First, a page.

There are three important roles for orchestration at different scales of use:
- from a command line tool, administrators can quickly spin up containers and interconnect them across a few machines
- as an administrator managing a pool of resources centrally who wishes to deploy one or more applications without directly managing assignment
- as a developer or end user deploying an application into a very large resource pool, where administrators control allocation but topology is under the user's control.
For all of the scales of use above, it's desirable to describe and define application topology the same way across those scales. As a client, it should be possible to directly materialize that topology as containers by talking to local components (like Docker) or a local API endpoint. Ideally that API endpoint would be consistent when moving to a high level orchestration tool, so that it's possible to test locally and then deploy remotely.
At larger scales, an orchestrator component is required to implement features like automatic rebalancing of hosts, failure detection, and autoscaling. The different types of orchestrators and some of their limitations are shown in the diagrams below:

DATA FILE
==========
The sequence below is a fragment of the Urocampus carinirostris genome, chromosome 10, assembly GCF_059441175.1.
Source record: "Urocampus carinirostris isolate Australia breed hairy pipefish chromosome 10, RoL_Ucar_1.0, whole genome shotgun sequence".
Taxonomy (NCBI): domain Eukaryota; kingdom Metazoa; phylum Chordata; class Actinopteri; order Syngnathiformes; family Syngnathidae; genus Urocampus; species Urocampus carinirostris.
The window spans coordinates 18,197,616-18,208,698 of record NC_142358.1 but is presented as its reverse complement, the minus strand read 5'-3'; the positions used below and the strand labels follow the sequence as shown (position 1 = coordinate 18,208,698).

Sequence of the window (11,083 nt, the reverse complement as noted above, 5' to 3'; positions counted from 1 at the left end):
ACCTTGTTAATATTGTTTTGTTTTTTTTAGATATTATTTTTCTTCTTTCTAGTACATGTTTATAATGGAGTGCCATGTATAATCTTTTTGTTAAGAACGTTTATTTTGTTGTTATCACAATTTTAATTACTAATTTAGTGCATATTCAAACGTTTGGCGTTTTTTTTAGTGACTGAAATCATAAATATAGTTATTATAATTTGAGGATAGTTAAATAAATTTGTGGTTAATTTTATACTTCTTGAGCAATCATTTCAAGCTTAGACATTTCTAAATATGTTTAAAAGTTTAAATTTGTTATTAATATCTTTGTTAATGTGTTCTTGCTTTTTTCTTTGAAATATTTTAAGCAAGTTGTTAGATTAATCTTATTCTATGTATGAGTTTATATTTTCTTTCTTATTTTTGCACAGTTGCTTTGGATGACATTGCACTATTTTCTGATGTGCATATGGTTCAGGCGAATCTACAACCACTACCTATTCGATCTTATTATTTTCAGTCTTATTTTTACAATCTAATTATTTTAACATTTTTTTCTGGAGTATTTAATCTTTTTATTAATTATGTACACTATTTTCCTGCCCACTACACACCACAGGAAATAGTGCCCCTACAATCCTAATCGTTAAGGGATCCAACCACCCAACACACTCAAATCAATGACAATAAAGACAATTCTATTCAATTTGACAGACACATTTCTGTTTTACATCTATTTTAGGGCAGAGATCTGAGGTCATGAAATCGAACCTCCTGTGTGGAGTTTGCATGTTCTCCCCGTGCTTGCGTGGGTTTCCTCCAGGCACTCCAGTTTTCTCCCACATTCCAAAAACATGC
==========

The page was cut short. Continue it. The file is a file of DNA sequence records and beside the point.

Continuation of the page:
As noted, the different topologies have different security and isolation characteristics - generally you trade ease of setup and ease of distributing changes for increasing host isolation. At the extreme, a large multi-tenant provider may want to minimize the risks of host compromise by preventing nodes from being able to talk to each other, except when the orchestrator delegates. The orchestrator can then give node 1 a token which allows it to call an API on node 2. In addition, in the pull-model the hosts can be given only a limited set of access to the central config store (much like Puppet) so they are only allowed to view the subset that applies to them.
A second part of securing large clusters is ensuring the data flowing back to the orchestrator can be properly attributed - if a host is compromised it should not be able to write data onto a shared message bus that masquerades as other hosts, or to execute commands on those other hosts. This usually means a request-reply pattern (such as implemented by MCollective over STOMP) where requests are read off one queue and written to another, and the caller is responsible for checking that responses match valid requests.
On the other end of the spectrum, in small clusters ease of setup is the gating factor and there tend to be less extreme multi-tenant security concerns. A gossip network or distributed config server like etcd can make simple configuration easy.